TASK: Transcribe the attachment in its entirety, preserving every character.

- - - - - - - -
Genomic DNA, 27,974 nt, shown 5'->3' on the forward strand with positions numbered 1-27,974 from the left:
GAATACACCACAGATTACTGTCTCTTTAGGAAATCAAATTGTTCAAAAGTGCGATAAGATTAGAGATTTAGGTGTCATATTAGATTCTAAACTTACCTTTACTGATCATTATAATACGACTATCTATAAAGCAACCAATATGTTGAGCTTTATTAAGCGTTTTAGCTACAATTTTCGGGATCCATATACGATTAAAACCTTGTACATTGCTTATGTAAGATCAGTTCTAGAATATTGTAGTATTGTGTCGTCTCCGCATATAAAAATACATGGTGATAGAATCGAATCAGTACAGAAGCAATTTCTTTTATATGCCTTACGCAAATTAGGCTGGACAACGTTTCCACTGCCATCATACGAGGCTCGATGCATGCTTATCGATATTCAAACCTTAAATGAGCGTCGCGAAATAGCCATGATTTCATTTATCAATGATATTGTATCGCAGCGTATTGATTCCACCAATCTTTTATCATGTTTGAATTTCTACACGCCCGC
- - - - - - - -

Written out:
Genomic DNA, 27,974 nt, shown 5'->3' on the forward strand with positions numbered 1-27,974 from the left:
GAATACACCACAGATTACTGTCTCTTTAGGAAATCAAATTGTTCAAAAGTGCGATAAGATTAGAGATTTAGGTGTCATATTAGATTCTAAACTTACCTTTACTGATCATTATAATACGACTATCTATAAAGCAACCAATATGTTGAGCTTTATTAAGCGTTTTAGCTACAATTTTCGGGATCCATATACGATTAAAACCTTGTACATTGCTTATGTAAGATCAGTTCTAGAATATTGTAGTATTGTGTCGTCTCCGCATATAAAAATACATGGTGATAGAATCGAATCAGTACAGAAGCAATTTCTTTTATATGCCTTACGCAAATTAGGCTGGACAACGTTTCCACTGCCATCATACGAGGCTCGATGCATGCTTATCGATATTCAAACCTTAAATGAGCGTCGCGAAATAGCCATGATTTCATTTATCAATGATATTGTATCGCAGCGTATTGATTCCACCAATCTTTTATCATGTTTGAATTTCTACACGCCCGC